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Story of a 'stupid' song

Liam Lynch has a hit with 'United States of Whatever.' But he is far from claiming it is genius.

March 16, 2003|Steve Appleford | Special to The Times

Just leave him alone. He doesn't care, doesn't listen. The irritated voice on the song "United States of Whatever" belongs to Liam Lynch, adopting a mindless sneer for barely 90 seconds of comical punk attitude about nothing at all. A typical lyric: "This chick comes up to me, and she's all like, 'Hey aren't you that dude?' Yeah, whatever!"

The song has received regular airplay on KROQ-FM (106.7) in Los Angeles and on rock stations across the country, virtually all of them playing bootleg copies of a single that Lynch quietly released in England last year. The song officially arrives in the U.S. on April 1 as part of his debut album, "Fake Songs."

"The song's stupid," says Lynch, 32, a writer, musician and filmmaker who was born in Akron, Ohio, and lives in Van Nuys. "It's an improv. It took six minutes to write and record. I think people like it because it's got attitude, and it's obnoxious and short."

It was all a big accident, an early-morning recording done at home in just one take, with Lynch making it up as he went along, thumping a big, stupid bass line along to his stupid lyrics. And it shows, which is part of the song's reckless, idiotic genius. It quickly hit No. 10 on the charts in England, which was no surprise to Lynch, who released the single there as a "litmus test." Lynch, who was the creator of MTV's "Sifl & Olly Show," studied at Paul McCartney's Liverpool Institute for Performing Arts for four years. "I think they view it as such a prime example of obnoxious irreverence of Americans," says Lynch.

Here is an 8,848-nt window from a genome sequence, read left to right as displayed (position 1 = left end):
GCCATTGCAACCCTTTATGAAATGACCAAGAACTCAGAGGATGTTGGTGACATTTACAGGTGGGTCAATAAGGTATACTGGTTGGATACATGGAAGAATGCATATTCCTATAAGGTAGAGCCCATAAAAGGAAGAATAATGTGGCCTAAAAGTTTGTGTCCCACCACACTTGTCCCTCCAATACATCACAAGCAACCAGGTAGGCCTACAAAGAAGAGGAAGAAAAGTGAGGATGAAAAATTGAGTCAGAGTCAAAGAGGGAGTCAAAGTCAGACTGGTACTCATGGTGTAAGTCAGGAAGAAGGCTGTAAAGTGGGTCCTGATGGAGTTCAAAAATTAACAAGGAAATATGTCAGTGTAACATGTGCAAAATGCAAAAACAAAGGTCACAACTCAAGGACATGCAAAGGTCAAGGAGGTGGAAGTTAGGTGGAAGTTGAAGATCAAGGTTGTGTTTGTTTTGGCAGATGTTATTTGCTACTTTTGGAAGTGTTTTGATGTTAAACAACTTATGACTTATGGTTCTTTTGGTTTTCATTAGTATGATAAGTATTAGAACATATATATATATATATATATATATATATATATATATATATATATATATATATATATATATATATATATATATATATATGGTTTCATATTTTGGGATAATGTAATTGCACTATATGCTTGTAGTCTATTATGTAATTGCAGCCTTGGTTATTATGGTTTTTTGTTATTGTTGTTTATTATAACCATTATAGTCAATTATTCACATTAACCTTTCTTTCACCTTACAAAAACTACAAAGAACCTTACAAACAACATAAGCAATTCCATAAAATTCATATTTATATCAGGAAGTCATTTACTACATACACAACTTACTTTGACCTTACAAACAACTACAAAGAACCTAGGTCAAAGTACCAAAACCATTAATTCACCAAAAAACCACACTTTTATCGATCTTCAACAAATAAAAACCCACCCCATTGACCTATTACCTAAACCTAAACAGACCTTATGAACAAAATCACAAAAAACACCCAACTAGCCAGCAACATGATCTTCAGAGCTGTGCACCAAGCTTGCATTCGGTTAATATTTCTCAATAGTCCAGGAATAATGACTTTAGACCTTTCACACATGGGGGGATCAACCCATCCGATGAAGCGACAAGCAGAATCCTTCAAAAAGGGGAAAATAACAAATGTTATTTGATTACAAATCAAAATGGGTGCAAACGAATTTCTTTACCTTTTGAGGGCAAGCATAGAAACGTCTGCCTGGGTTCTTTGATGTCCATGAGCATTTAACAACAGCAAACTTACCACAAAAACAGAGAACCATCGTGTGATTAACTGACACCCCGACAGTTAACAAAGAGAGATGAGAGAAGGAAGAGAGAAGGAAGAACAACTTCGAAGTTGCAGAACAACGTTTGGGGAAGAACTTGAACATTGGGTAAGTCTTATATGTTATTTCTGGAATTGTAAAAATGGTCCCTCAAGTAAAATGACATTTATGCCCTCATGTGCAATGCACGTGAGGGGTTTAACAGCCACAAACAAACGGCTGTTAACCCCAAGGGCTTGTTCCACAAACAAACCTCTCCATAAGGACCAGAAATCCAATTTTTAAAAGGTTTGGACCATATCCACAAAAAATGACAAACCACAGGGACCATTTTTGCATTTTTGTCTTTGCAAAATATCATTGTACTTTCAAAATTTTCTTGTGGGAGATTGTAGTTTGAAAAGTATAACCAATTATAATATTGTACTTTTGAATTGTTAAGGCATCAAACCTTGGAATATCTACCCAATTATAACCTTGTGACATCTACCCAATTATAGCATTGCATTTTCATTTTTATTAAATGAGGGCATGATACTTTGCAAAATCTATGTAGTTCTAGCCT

Brevity is key

KROQ inflicts "United States of Whatever" on its audience about 30 times a week, says station music director Lisa Worden, who had a friend provide her with an MP3 copy of the song. "We think it's funny, and KROQ's all about pushing the boundaries," says Worden. "I don't think that song could be four minutes long, or you'd want to slit your wrists. A minute and a half, and you've got it."

Not that any of this is life-changing for Lynch. Recording and publishing deals based on the single's early success mean he was able to pay off his house. But Lynch will not tour, beyond a handful of television appearances, possibly backed by members of No Doubt.

The song already has inspired some parodies, including one by a British TV show that lampoons President Bush sneering his own "whatevers" over foreign policy. But Lynch insists there is no political intent to the song.

The only message he intends is that anyone could do the same thing at home, without the help of a the record industry: "United States of Whatever" was made with his Macintosh computer.

"The truth is, people don't need a recording studio," Lynch says. "They can sell things online or in stores. You can burn your own discs at home. I hope that my album is a good symbol of that. It reminds people you can do things on your own."

"Fake Songs" comes with a DVD that pulls together nearly two hours of skits and bits documenting the making of the album, including sessions with Ringo Starr and Jack Black. The album's title refers to several tracks of "caricature songs" that parody artists such as Bjork, the Pixies and Talking Heads, but there are also some tightly crafted rock and pop songs.

"I truly don't care what people think about me," says Lynch. "I'm fine with letting a song out. I'm not a perfectionist by any means." Whatever.

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